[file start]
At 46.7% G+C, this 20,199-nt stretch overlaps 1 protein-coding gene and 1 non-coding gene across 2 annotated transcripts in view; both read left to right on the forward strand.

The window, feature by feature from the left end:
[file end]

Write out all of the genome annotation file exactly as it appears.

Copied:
At 46.7% G+C, this 20,199-nt stretch overlaps 1 protein-coding gene and 1 non-coding gene across 2 annotated transcripts in view; both read left to right on the forward strand.

The window, feature by feature from the left end: